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Don't Store Medicines In Kitchens and Bathrooms

The Royal New Zealand College of General Practitioners

Media Release
31 May 2013

Don't Store Medicines In Kitchens and Bathrooms, Says New Research

New research published in the Journal of Primary Health Care finds that temperature- and humidity-sensitive medicines should not be stored long term in kitchens and bathrooms, even though these are the most commonly reported storage places for medicines in New Zealand.

The study found people’s choice of where to store medicines was influenced by convenience, their desire to remember to take the medicines, and child safety. Few people considered temperature or humidity when deciding where to store medicines.

The research team recorded temperature and humidity in New Zealand houses and found that both were high and had greater extremes in kitchens and bathrooms when compared to other places in the house where medicines might be stored, such as bedrooms. The team also looked at mobile storage locations for medicines, which included a car, a backpack and in luggage on a long plane flight. They found medicines could be exposed to even more extreme temperatures in these places.

Researcher Campbell Hewson from the University of Otago’s School of Pharmacy says, ‘Conditions in kitchens and bathrooms may not comply with recommended storage conditions for medicines given by manufacturers, so they’re not suitable for storing medicines long term. Also, medicines shouldn’t be stored left in backpacks or cars, especially if they’re in the sun. Some medicines shouldn’t be stored in the cargo holds of planes because they get too cold on long-haul flights and may even freeze.

‘Common medicines that contain protein, such as insulin, can be completely ruined when they get too hot. Temperatures above 60oC can also affect the packaging of some medicines and we observed temperatures that high in the backpack.’

The research paper, called ‘Personal medicines storage in New Zealand’, has been published in the June issue of the Journal of Primary Health Care, which is on the Royal New Zealand College of General Practitioners’ website at


Full contents list of the June 2013 issue of the Journal of Primary Health Care
From the Editor
The path towards perfect practice
Felicity Goodyear-Smith

Guest Editorial
The public health implications of secondary measles vaccine failure
Mary Ramsay, Kevin Brown
Quantitative Research
Previous vaccination modifies both the clinical disease and immunological features in children with measles
Peter Mitchell, Nikki Turner, Lance Jennings, Hongfang Dong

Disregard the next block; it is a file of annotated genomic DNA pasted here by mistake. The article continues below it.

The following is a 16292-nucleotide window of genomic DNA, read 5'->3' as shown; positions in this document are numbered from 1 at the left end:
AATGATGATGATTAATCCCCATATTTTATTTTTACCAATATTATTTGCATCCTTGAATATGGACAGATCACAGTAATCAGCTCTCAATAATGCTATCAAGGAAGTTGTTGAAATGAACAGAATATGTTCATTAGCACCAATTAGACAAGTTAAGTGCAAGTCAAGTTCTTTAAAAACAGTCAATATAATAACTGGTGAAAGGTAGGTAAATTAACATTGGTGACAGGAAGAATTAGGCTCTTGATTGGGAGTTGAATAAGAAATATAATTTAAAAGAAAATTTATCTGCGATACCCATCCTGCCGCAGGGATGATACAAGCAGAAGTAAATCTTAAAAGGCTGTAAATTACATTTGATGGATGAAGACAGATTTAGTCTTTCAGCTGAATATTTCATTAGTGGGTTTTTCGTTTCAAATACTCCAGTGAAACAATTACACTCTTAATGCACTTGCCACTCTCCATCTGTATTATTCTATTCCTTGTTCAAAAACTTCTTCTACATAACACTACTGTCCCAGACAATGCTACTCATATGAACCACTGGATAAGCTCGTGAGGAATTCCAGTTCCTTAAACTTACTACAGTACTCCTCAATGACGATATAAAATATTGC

The impact of patient and practice characteristics on retention in the diabetes annual review programme
Rawiri Keenan, Janet Amey, Ross Lawrenson

Qualitative Research
Mental health promotion for gay, lesbian, bisexual, transgender and intersex New Zealanders
Jeffery Adams, Pauline Dickinson, Lanuola Asiasiga

Understanding barriers to glycaemic control from the patient’s perspective
Ron Janes, Janet Titchener, Joseph Pere, Rose Pere, Joy Senior

Miscommunication between patients and general practitioners: implications for clinical practice
Sonya Morgan

Mixed Method Research
Is it time to talk? Interpreter services use in general practice within Canterbury
Kara Seers, Lynley Cook, Gillian Abel, Philip Schluter, Paul Bridgford

Short Reports
Transient ischaemic attack and stroke risk: pilot of a primary care electronic decision support tool
Annemarei Ranta
Large increase in opportunistic testing for chlamydia during a pilot project in a primary health organisation
Sunita Azariah, Stephen McKernon, Suzanne Werder
Personal medicines storage in New Zealand
Campbell Hewson, Chong Chi Shen, Clare Strachan, Pauline Norris
Abortion services in a high-needs district: a community-based model of care
Simon Snook, Martha Silva

Back to Back
All people should wear sunscreen or other protection for their skin whenever they are exposed to sunlight
Yes: John Kenealy

All people should wear sunscreen or other protection for their skin whenever they are exposed to sunlight
No: Ian Reid

Continuing Professional Development

String of PEARLS about preventive measures for cardiovascular disease
Cochrane Corner: Amitriptyline satisfactorily relieves pain in only a minority of patients with fibromyalgia
Megan Arroll

Vaikoloa: Keeping promises, measuring results: the Pacific Maternal and Child Health Indicators Project
Fiona Langridge, Teuila Percival, Lani Stowers

Nuggets of Knowledge: Sedating antihistamines in children—not a good choice
Linda Bryant

Potion or Poison? Coenzyme Q10
Shane Scahill

Professional accountability of doctors in New Zealand
Katharine Wallis

The New Zealand Centre for Adverse Reactions Monitoring: a source of practice-based evidence
Ruth Savage

Book Review
Doctor Colenso, I presume: An account of missionary medical practice in New Zealand in the midnineteenth century—Ian St George
Reviewed by Derek Dow

Letters to the Editor
Letters to the Editor


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